It’s worth noting that you should only uninstall the SDK and Runtime versions/builds you’re sure you don’t need anymore. If you’re a .NET Core developer, there’s a good chance that you might want to keep multiple SDK on your machine to be able to run/compile different projects/solutions… Just be sure to get rid of anything that you’re sure you don’t need anymore, as that will greatly help Visual Studio – and your environment’s .NET Core versioning system in general.
IMPORTANT: While looking at the installed versions/builds, it’s worth checking that you don’t have a runtime conflict between the 32-bit Runtime and the 64-bit SDK or vice-versa: if that’s the case, try to uninstall one of them as explained above, or install the same SDK version for 32-bit and 64-bit.
As soon as you’ve uninstalled everything you need to, check again your solution file again: if the original issue is still there, hop on to the next step(s).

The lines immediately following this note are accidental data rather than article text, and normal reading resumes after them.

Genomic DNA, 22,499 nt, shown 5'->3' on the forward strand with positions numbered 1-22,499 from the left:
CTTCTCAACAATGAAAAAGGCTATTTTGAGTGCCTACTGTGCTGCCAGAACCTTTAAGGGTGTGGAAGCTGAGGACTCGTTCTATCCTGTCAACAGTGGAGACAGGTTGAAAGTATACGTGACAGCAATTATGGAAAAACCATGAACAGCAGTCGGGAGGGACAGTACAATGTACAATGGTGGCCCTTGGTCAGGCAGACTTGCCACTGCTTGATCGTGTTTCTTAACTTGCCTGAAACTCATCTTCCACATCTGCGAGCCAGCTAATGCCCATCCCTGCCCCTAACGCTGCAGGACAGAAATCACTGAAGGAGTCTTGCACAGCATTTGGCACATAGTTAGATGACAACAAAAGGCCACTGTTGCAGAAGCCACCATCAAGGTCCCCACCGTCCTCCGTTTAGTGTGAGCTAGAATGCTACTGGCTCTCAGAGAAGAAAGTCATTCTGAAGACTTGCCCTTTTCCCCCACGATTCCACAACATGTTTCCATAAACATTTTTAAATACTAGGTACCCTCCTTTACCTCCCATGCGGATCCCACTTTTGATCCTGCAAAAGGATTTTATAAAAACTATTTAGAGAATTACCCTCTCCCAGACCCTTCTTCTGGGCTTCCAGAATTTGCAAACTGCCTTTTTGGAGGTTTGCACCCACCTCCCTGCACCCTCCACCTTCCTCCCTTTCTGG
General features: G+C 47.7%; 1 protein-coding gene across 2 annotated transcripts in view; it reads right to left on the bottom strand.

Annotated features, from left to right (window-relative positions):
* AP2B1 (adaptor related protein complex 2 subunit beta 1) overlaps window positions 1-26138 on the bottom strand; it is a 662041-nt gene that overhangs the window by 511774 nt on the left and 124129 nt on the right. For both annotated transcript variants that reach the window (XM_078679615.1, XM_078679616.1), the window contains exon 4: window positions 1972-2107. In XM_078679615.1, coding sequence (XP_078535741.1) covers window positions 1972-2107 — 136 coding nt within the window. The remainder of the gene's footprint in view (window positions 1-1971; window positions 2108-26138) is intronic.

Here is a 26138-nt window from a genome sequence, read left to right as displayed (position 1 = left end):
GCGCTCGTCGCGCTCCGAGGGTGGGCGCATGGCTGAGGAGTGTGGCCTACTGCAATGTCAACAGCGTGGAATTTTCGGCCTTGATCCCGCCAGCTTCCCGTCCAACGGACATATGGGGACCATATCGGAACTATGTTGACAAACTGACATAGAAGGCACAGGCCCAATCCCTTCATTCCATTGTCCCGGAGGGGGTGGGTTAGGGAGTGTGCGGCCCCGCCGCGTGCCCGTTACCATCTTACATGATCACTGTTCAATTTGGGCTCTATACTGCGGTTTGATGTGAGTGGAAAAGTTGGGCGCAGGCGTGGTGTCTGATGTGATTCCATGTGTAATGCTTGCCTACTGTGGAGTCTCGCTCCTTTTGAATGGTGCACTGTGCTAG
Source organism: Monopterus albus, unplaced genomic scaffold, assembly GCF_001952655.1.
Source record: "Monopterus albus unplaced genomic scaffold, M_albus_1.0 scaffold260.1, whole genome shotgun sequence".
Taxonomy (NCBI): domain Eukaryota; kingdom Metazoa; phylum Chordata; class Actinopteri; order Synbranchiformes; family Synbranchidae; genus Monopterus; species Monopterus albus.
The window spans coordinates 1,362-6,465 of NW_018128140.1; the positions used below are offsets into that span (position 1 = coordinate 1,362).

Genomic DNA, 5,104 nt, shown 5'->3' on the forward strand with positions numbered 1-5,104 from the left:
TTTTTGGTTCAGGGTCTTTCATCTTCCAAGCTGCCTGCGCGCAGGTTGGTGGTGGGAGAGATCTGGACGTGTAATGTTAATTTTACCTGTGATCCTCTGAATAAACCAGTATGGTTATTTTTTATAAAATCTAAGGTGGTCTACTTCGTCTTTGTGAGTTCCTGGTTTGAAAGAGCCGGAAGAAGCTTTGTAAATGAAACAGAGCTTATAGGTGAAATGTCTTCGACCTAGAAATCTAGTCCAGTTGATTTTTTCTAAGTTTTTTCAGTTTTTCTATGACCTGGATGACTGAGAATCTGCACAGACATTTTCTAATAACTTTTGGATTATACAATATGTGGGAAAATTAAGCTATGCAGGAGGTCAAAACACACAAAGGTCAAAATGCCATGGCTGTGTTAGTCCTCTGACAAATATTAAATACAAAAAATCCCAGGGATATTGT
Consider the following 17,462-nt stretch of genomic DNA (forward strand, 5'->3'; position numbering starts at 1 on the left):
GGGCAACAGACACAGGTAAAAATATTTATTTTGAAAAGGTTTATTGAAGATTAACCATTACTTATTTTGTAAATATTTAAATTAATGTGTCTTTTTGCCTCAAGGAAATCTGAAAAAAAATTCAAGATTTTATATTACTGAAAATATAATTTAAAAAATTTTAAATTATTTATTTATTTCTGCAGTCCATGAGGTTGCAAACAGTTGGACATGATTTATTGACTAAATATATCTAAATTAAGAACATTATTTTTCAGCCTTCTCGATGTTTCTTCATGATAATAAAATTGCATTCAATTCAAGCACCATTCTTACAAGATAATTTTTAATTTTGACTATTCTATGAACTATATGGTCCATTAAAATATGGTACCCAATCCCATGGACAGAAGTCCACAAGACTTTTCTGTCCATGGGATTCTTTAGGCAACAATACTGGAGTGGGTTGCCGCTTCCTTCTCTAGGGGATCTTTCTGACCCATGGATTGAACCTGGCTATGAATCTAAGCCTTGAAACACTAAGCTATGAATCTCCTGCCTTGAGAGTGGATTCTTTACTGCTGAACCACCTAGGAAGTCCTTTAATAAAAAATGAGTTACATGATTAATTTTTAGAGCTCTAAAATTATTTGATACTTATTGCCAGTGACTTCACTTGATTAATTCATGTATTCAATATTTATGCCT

Create a Global.json file
The global.json file has been introduced in may 2017 to allow selection of the .NET Core tools version being used through the sdk property.
The .NET Core CLI tools look for this file in the current working directory (which isn’t necessarily the same as the project directory) or one of its parent directories. This basically means that, when you run dotnet new or dotnet build, the dotnet host will look in the current folder – and all parent folders up to the drive’s root – for a global.json file and act accordingly: